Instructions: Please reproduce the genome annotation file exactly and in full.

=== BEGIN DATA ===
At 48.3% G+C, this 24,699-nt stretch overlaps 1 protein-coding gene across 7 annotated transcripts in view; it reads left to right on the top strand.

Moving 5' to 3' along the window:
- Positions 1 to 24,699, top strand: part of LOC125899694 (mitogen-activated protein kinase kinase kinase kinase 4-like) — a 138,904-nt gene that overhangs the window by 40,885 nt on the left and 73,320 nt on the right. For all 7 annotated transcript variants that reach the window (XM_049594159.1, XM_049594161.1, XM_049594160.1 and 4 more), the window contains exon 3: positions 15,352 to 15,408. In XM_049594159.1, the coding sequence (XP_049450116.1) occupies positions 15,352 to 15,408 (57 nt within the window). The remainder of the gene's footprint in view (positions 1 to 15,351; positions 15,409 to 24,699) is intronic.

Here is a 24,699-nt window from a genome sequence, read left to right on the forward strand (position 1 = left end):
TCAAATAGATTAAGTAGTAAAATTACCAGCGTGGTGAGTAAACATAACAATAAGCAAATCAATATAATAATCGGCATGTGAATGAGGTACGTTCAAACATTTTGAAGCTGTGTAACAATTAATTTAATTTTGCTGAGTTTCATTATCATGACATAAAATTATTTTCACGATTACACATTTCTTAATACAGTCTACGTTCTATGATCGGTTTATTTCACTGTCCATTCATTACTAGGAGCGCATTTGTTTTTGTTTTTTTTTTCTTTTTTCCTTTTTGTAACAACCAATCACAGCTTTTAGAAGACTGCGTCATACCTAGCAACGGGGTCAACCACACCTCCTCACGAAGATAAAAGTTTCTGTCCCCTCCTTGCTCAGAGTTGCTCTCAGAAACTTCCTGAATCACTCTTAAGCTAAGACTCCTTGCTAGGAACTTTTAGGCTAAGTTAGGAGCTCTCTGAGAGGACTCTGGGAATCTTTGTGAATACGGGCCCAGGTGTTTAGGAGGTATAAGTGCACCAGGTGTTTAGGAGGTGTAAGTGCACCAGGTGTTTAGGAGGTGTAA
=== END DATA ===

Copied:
At 48.3% G+C, this 24,699-nt stretch overlaps 1 protein-coding gene across 7 annotated transcripts in view; it reads left to right on the top strand.

Moving 5' to 3' along the window:
- Positions 1 to 24,699, top strand: part of LOC125899694 (mitogen-activated protein kinase kinase kinase kinase 4-like) — a 138,904-nt gene that overhangs the window by 40,885 nt on the left and 73,320 nt on the right. For all 7 annotated transcript variants that reach the window (XM_049594159.1, XM_049594161.1, XM_049594160.1 and 4 more), the window contains exon 3: positions 15,352 to 15,408. In XM_049594159.1, the coding sequence (XP_049450116.1) occupies positions 15,352 to 15,408 (57 nt within the window). The remainder of the gene's footprint in view (positions 1 to 15,351; positions 15,409 to 24,699) is intronic.

Here is a 24,699-nt window from a genome sequence, read left to right on the forward strand (position 1 = left end):
TCAAATAGATTAAGTAGTAAAATTACCAGCGTGGTGAGTAAACATAACAATAAGCAAATCAATATAATAATCGGCATGTGAATGAGGTACGTTCAAACATTTTGAAGCTGTGTAACAATTAATTTAATTTTGCTGAGTTTCATTATCATGACATAAAATTATTTTCACGATTACACATTTCTTAATACAGTCTACGTTCTATGATCGGTTTATTTCACTGTCCATTCATTACTAGGAGCGCATTTGTTTTTGTTTTTTTTTTCTTTTTTCCTTTTTGTAACAACCAATCACAGCTTTTAGAAGACTGCGTCATACCTAGCAACGGGGTCAACCACACCTCCTCACGAAGATAAAAGTTTCTGTCCCCTCCTTGCTCAGAGTTGCTCTCAGAAACTTCCTGAATCACTCTTAAGCTAAGACTCCTTGCTAGGAACTTTTAGGCTAAGTTAGGAGCTCTCTGAGAGGACTCTGGGAATCTTTGTGAATACGGGCCCAGGTGTTTAGGAGGTATAAGTGCACCAGGTGTTTAGGAGGTGTAAGTGCACCAGGTGTTTAGGAGGTGTAA